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Tuesday, December 05, 2006

Who pays the piper

I think I have a knack for upsetting my fellow AMs. After this article in today's Western Mail I am not expecting any favours:

Last night Peter Black, the Liberal Democrat chair of the Assembly's education committee who is also a member of the Shadow Commission that will oversee the legislative side of the body from next May, said, "My personal view is that the current AM salary is about right for the responsibilities that the Assembly currently has. I don't think there should be an automatic increase simply because we shall be increasing our powers next May.

"It is still uncertain how much more work will be involved when the new powers come in. I certainly don't think it is likely that the Assembly will be hitting the ground running with a lot of legislative proposals. The new standing orders are likely to require a fair bit of scrutiny before proposals are even sent to Westminster, and I would also expect Peter Hain to interpret the kind of proposals that would be acceptable quite narrowly.

"My view is that we should wait and see how the new powers work out in practice before there is any question of giving AMs a pay rise based on the acquisition of the new powers."

This has been my view for some time and it is what I told the Senior Salaries Review Board when they were collecting evidence for the last review. I know that it is not the view of a number of AMs, who are actually quite militant on the issue of their own pay and conditions.
I don't think it's helpful to conduct this debate in terms of salaries. Far more significant given the new powers and the importance of effective scrutiny in a body composed of just 60 members is the staffing allowance. There is a strong argument for incresing AMs basic staffing allowance from 2.5 full time equivalent to 3.5, which is the level MPs recieve funding for. How much you lot get paid is unimportant. Whether you have the back-up to scrutinise Assembly Measures effectively is critical.
I was pondering last night that if there really is £40k per MP knocking around it would be odd to pay it to MPs themselves when it could pay for more staff support.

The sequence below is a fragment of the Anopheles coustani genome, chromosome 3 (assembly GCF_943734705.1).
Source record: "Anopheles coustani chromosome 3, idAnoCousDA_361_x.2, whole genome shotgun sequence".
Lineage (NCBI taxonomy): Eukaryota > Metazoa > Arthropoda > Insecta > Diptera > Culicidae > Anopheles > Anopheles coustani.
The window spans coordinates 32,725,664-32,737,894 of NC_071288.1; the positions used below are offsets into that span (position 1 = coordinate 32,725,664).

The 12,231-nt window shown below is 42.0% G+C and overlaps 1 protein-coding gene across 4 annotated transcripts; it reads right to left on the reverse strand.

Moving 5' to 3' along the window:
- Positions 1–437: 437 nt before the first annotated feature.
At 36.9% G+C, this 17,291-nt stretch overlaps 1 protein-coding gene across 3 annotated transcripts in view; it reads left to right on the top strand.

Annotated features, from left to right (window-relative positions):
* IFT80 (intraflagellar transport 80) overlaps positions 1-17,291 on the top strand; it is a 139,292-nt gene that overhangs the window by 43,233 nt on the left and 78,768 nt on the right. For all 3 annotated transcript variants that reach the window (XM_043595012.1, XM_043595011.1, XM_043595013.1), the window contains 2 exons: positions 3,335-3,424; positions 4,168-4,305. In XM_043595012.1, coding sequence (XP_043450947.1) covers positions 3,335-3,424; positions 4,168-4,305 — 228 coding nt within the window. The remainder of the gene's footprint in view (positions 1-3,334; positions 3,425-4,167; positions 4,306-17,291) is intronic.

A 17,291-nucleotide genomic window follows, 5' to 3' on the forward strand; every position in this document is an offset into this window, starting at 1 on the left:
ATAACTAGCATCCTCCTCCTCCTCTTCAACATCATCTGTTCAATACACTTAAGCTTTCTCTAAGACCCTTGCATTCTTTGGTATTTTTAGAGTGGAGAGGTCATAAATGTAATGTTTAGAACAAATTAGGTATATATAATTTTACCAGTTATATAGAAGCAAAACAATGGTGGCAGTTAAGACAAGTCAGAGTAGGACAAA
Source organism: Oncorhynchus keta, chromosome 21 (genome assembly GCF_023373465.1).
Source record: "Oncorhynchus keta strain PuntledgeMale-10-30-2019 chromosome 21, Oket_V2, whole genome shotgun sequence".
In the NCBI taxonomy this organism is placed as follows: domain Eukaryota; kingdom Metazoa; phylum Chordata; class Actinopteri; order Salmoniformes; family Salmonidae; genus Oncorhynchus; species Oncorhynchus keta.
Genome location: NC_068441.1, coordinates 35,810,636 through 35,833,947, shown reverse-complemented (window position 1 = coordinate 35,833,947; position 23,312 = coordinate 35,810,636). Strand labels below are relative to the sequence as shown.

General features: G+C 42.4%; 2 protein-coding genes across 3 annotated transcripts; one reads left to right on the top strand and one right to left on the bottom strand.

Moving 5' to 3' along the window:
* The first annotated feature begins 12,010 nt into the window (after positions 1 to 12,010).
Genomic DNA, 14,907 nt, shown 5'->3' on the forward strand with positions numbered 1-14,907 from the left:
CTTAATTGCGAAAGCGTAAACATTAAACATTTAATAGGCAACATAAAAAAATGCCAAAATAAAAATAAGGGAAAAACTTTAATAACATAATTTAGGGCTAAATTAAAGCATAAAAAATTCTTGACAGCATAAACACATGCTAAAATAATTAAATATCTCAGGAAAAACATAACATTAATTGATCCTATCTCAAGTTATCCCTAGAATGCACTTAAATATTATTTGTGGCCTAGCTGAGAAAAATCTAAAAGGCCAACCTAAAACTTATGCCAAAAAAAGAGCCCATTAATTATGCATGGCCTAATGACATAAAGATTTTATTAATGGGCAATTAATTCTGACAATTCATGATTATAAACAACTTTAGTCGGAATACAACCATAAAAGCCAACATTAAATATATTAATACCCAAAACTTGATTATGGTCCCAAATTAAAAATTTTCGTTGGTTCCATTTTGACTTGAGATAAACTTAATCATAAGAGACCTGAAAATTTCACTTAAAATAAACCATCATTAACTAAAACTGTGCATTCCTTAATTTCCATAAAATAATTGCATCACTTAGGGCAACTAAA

Surely AMs should be paid more than MPs? They already seem to work all the hours God sends - the Assembly sits twice a week - and some still find time to blog abour their hard work too? Perhaps Welsh MPs should take a pay cut now they have so little to do after devolution?
I agree with Welsh Spin on the point of the staffing allowance. 2.5 FTE staff simply isn’t enough to be able to carry out all the functions required – casework, political research, speechwriting, media & press work, legislative scrutiny, and all the rest of it.

AM’s would also be in a better position to retain and employ “high calibre” staff with the appropriate qualifications if they had more money to pay their staff.
I hold an unfashionable view as I believe that, in principle, politicians should be paid well for the often difficult job that they do. However, this is tempered by a firm belief that our elected representatives should represent value for money. Sadly, the majority of AMs do not. There are AMs in all parties who are hopelessly out of their depth, and many would struggle to hold their own as backbench county councillors.

This in itself leads to another question; should we be transferring power to Wales at all given the chronic shortage of talent in the Welsh Legislature? Again, in principal yes, but the realist in me is screaming no.

With one or two very able and notable exceptions, can we realistically expect the National Assembly as a whole to be capable of scrutinising the increased level of detail that extra powers will entail? I fear not.
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